The recent death of an American missionary on North Sentinel Island has put the remote island in the Bay of Bengal, officially off-limits to most outsiders for decades, back in the news and raised questions about the future of the Sentinelese, the island’s hunter-gatherer residents who have resisted outside contact for most of their known history.
In the later 20th century, the Indian government, which administers the Andaman and Nicobar islands archipelago to which North Sentinel belongs, attempted to make contact with the Sentinelese—attempts that usually ended with a volley of projectiles fired by the island’s residents from the shoreline. (In one event in the 1970s, the director of a National Geographic documentary about the Andamans was wounded by a spear while filming). While most attempts were unsuccessful, two encounters in the early 1990s were notable for the fact the Sentinelese accepted coconuts from a team that included anthropologists from the Anthropological Survey of India (AnSI).
Among the anthropologists was the team’s only woman, Madhumala Chattopadhyay. She had wanted to study the tribes of the Andaman and Nicobar islands since childhood, and as an adult anthropologist spent six years researching them, eventually publishing 20 research papers on the subject as well as the book Tribes of Car Nicobar.
As a Ph.D. fellow with the AnSI in January 1991, Chattopadhyay had her first chance to join a team going to North Sentinel. But there was a catch: women were not included in groups that went to establish contact with the “hostile” tribes the islands. “I had to give a written undertaking saying that I knew about the risks involved and would not claim compensation from the government for any injury or loss of life,” Chattopadhyay recalls. “My parents also had to give a similar written undertaking.”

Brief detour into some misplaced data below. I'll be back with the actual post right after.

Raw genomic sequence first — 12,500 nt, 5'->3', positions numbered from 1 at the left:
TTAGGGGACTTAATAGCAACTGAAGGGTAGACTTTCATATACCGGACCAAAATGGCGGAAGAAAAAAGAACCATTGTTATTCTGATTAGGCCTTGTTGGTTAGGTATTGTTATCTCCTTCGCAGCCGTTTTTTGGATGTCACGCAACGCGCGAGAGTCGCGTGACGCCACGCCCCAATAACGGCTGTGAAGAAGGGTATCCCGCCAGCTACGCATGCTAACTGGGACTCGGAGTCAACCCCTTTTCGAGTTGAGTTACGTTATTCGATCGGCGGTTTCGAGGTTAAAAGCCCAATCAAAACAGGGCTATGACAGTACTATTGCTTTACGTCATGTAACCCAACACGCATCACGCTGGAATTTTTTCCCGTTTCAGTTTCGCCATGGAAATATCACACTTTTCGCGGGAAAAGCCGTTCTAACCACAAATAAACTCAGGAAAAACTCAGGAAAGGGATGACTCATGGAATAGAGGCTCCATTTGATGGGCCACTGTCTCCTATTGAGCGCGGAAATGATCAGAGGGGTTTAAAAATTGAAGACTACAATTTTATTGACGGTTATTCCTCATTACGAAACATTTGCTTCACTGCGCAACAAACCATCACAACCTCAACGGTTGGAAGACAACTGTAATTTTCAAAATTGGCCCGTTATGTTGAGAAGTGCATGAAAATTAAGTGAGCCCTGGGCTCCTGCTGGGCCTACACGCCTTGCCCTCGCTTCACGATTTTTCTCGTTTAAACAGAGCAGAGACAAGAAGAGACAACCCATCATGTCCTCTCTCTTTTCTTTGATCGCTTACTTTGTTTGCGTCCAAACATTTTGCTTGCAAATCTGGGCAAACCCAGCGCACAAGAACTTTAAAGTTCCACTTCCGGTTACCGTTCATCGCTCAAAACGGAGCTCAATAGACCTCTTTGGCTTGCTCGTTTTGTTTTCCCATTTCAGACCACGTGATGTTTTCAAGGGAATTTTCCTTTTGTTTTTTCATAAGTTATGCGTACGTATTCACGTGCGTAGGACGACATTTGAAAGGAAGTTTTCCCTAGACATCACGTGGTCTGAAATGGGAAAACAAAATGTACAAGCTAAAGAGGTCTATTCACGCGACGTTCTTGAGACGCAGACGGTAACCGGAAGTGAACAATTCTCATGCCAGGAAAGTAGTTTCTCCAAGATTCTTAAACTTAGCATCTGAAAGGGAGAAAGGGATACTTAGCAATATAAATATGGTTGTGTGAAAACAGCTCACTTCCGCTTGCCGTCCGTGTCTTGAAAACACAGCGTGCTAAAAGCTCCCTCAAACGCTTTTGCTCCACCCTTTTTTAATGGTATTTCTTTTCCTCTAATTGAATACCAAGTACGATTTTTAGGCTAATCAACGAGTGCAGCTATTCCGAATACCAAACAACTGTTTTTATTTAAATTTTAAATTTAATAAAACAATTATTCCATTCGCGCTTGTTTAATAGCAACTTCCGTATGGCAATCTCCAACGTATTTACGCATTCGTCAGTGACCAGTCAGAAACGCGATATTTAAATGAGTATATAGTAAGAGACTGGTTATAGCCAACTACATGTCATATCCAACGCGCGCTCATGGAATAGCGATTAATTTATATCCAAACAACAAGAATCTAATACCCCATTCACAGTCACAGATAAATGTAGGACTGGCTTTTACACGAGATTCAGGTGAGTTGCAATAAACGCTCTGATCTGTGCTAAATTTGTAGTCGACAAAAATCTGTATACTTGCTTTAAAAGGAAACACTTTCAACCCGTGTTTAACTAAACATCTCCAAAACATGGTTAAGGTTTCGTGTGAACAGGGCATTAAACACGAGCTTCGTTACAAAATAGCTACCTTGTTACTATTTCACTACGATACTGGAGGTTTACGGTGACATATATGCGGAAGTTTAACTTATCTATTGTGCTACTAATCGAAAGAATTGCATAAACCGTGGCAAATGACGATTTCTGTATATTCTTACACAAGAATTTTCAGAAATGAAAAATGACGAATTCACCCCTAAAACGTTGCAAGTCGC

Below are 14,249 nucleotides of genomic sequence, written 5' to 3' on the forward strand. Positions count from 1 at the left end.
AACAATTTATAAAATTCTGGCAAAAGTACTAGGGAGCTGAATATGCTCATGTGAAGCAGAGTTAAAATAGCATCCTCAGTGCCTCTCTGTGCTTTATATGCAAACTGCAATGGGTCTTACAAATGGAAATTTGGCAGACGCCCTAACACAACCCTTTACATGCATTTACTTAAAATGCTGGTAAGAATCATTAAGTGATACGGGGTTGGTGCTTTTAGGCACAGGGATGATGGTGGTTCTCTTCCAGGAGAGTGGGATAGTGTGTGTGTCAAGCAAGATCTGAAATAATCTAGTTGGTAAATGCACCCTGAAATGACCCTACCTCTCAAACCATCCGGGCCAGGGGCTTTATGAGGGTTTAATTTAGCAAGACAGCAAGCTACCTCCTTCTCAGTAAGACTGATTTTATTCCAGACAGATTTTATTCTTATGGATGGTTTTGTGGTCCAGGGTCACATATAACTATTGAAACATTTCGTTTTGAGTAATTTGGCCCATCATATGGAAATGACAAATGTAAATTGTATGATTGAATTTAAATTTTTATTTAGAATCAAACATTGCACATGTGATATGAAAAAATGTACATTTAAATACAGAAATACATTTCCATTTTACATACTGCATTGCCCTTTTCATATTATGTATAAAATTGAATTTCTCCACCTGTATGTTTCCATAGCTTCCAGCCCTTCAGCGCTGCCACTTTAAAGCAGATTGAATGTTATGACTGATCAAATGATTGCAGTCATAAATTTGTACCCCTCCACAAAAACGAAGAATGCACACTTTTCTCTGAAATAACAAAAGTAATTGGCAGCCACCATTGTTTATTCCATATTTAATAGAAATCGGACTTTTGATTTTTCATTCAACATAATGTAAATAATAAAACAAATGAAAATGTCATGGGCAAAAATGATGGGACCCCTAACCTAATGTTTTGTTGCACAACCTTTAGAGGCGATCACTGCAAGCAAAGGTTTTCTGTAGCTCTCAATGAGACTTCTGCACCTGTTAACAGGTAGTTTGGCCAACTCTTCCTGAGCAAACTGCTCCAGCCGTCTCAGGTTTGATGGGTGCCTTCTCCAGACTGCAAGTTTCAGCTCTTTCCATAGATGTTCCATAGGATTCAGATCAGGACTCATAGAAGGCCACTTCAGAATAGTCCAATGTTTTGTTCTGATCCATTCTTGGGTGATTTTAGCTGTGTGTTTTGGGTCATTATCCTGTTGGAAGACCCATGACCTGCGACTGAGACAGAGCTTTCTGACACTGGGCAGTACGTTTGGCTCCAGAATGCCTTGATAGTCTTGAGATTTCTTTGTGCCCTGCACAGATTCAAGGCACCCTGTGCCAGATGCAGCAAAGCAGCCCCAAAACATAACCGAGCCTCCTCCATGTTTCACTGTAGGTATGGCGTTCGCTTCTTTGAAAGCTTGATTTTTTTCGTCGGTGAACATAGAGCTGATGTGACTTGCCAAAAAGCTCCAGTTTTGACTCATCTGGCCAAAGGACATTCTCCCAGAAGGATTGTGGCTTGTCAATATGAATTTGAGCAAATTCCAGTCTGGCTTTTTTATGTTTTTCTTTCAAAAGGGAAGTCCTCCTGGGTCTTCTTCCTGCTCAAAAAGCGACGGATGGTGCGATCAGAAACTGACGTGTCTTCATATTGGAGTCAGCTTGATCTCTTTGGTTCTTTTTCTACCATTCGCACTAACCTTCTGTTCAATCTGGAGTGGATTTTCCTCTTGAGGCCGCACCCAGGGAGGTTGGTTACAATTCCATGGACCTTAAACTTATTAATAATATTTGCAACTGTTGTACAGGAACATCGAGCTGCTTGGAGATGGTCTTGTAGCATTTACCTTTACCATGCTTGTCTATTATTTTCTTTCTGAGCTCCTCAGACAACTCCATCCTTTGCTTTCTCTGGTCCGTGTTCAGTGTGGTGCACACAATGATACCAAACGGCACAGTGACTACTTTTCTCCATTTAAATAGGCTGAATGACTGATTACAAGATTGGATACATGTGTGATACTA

Permissions granted, Chattopadhyay went on to become the first female anthropologist to make contact with the Sentinelese. Twenty-seven years later, she recalls her first-hand encounters in an interview with National Geographic.
“We were all a bit apprehensive [during the January 1991 expedition] because a few months earlier the team sent by the administration had encountered the usual hostility,” says Chattopadhyay. Her group approached the island in a small boat, steering the vessel along an empty beach toward a spire of smoke. A few Sentinelese men, four of them armed with bows and arrows, walked out to the shoreline. “We started floating coconuts over to them. To our surprise some of the Sentinelese came into the water to collect the coconuts.”
In the two to three hours that followed, Sentinelese men waded from the beach into the water repeatedly to collect the coconuts—a novel product that does not grow on their island—while women and children watched from a distance. Yet the threat of an attack on the anthropologist outsiders remained present, Chattopadhyay recalls. “A young man aged about 19 or 20 stood along with a woman on the beach. He suddenly raised his bow. I called out to them to come and collect the coconuts using tribal words I had picked up while working with the other tribes in the region. The woman gave the boy a nudge and his arrow fell to the water. At the woman’s urging, he too came into the water and started picking coconuts,” she says. “Later some of the tribesmen came and touched the boat. The gesture, we felt, indicated that they were not scared of us now.” The AnSI team climbed to the shore but the tribe did not take them to their settlement.
Chattopadhyay returned with a larger team a month later. “This time, our team was bigger because the administration wanted to make the Sentinelese familiar with all the team members,” she recalls. “They watched us approaching and came to meet us without their weapons.” Not satisfied with just collecting floating coconuts this time, the Sentinelese climbed into the team’s boat to take an entire bag of coconuts. “They even tried to take the rifle belonging to the police, mistaking it to be a piece of metal,” Chattopadhyay adds. One of the team members then tried to take an ornament made out of leaves worn by a Sentinelese man. “The man got angry and whipped out his knife. He gestured to us to leave immediately and we left,” she says.
Bad weather spoiled a third trip, undertaken a few months later, “There was no one on the beach, and we returned without seeing anyone,” she recalls. After that, the administration decided to reduce the frequency of visits to North Sentinel Island to protect the residents from exposure to diseases that they likely lacked defences to.
Chattopadhyay, who now works in India’s Ministry of Social Justice and Empowerment, has not returned to the Andaman and Nicobar islands in 19 years and has no interest in returning to North Sentinel. “The tribes have been living on the islands for centuries without any problem. Their troubles started after they came into contact with outsiders,” the anthropologist says. “The tribes of the islands do not need outsiders to protect them, what they need is to be left alone.”